Take Steps To Minimize Contact With Ticks

Article Presented By Horizon Connects

(Columbus) – Outdoor enthusiasts are encouraged to be cautious and take steps to minimize contact with Ohio’s tick species this summer, according to the Ohio Department of Natural Resources Division of Wildlife. Ticks are found throughout Ohio and sometimes carry potentially dangerous diseases.
 
When spending time outside, take precautions to prevent a tick from becoming attached to the skin. Treat outdoor clothing with permethrin-based repellents according to the label directions. Tuck pants into socks or boots and shirts into pants to keep ticks on the outside of clothing. It may help to wear light-colored clothing, which will make it easier to spot ticks. Thoroughly check clothes and skin for any attached ticks after any outdoor excursion, and don’t forget to check pets and gear, too.
 
Any attached ticks should be removed as quickly as possible to reduce the risk of contracting tick-borne diseases. To remove a tick, use tweezers or gloved hands. Grasp the tick as close to the skin as possible and pull straight out with steady, even pressure.
 
Ohio has three medically important species of tick: the American dog tick, blacklegged tick, and lone star tick. All three species have the potential to transmit diseases to humans and pets. The highest risk for contracting tick-borne disease occurs from June through August, but Lyme disease is possible year-round.
 
The American dog tick is the most common tick in Ohio and is found in grassy areas. It is most active during the summer months and is the primary transmitter of Rocky Mountain Spotted Fever. Blacklegged tick populations have increased in Ohio since 2010, especially in forested areas. This species is active throughout the year, including winter, and can carry Lyme disease. The blacklegged tick is also known as the deer tick because it is frequently found on white-tailed deer. Lone star ticks are mostly found in southern Ohio in shaded, grassy areas and are active during the warmer months. This species can also transmit several diseases.
 
More information on these and other tick species, and photos to help identification, are found on the Ohio Department of Health webpage. To learn more about tick-borne diseases and their symptoms, visit cdc.gov/ticks.
 
Ticks can transmit disease within 36 to 48 hours after the initial bite. It is important to regularly check for ticks and remove them as quickly as possible. Outdoor recreation increases the chance of encountering ticks. Urban and suburban development also increases the risk as people are close to mice, white-tailed deer, and other hosts for ticks. Pets in an outdoor setting should have tick control.
 
It is important to note that, unlike humans and pets, wild animals such as deer are not affected by the blacklegged tick and suffer no ill effects from Lyme disease. Hunters should remember that hunting and dressing deer may bring them into close contact with infected ticks. Lyme disease cannot be transmitted by the consumption of venison.

Chillicothe Sewer Repair Project Could Take Months To Fix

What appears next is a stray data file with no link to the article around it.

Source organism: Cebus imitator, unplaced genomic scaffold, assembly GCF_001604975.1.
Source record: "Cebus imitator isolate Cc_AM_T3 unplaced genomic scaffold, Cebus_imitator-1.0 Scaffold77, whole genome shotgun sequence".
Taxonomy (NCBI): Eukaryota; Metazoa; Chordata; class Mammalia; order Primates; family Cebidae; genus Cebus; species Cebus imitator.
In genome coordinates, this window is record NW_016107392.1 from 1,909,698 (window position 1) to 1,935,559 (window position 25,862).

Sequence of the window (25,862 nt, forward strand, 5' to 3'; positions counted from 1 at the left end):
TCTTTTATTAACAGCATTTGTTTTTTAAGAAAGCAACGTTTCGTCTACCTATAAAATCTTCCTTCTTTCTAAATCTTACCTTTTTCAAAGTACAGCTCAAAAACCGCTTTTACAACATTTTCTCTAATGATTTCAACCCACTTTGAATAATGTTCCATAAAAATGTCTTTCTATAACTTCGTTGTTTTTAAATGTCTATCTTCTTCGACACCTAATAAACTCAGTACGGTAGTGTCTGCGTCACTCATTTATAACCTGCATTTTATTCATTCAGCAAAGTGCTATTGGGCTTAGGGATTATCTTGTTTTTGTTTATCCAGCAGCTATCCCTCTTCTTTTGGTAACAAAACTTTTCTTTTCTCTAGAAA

Article Presented By Scioto Valley Dumpsters, LTD

(Chillicothe) – Chillicothe Utilities Director, Brad Long says he could take one to three months to repair a damaged sewer at the intersection of Watt and Water Streets.

The intersection of Watt and Water Streets is closed as well as the section of Water Street west to Brownell Street.

The closure includes the south sidewalk from Brownell to East Fairview. Due to the severity of the damage, the repair work could take between one to three months, according to Long.

During this time the Engineering and Utilities Departments will evaluate the scope of repairs in the area.  

Questions can be addressed by calling the Water Office at (740) 773-2191.

4 Day Event To Showcase Serpent Mound

Article presented By Ross-Chillicothe Convention & Visitor’s Bureau

(Adams County) – To mark the June 21 summer solstice, the longest day of the year, The Ohio History Connection is again partnering with the Shawnee Tribe and the Eastern Shawnee Tribe of Oklahoma to bring you programming that showcases the significance of Serpent Mound as a sacred American Indian site.

Speakers are planned at 11am and 5pm each day, Saturday, June 18 through Tuesday, June 21. Guided tours of Serpent Mound are scheduled at 2pm and 8pm each day.

Speakers at the four-day event are expected to include:

• Chief Ben Barnes of the Shawnee Tribe
• Chief Glenna Wallace of the Eastern Shawnee Tribe of Oklahoma
• Dr. Bret Ruby of Hopewell Culture National Historical Park and the National Park Service
• Burt Logan, Jenn Aultman, Dr. Brad Lepper, Bill Kennedy and Megan Wood of the Ohio History Connection

Please note that the Serpent Mound observation tower, which was built in 1908, is closed for the season because of needed repairs. The project is in the planning phase, and work is expected to begin later this year.

See the schedule of events and learn more here: http://ow.ly/pSfF50JrTe4

Advanced Ticket Sales Now On for Fayette County Fair

Article presented By Advanced Services Heating & Cooling

Fair Passes for the 2022 Fayette County Fair are available at the Mahan Building on the Fayette County Fairgrounds.

Tickets are priced as follows:
*Pre-sale weekly $35, rides not included
*Pre-sale daily, $6 rides not included.
*At the gate fair week daily will be $8
*Wrist band to ride from the ride company after entry to the fair, $15 or single tickets to ride.

Pre-sale prices are in effect until 2pm July 17th.

Prime Time Amusements will return this year with approximately 20-25 rides as was the case last year. Adena Health System is sponsoring Kids Ride Day on Tuesday, July 19th, starting at 2pm. The first 600 kids ride free and receive free entry. Kettering Health is the 2022 Gate Sponsor.

For more information, call (740) 335-5856.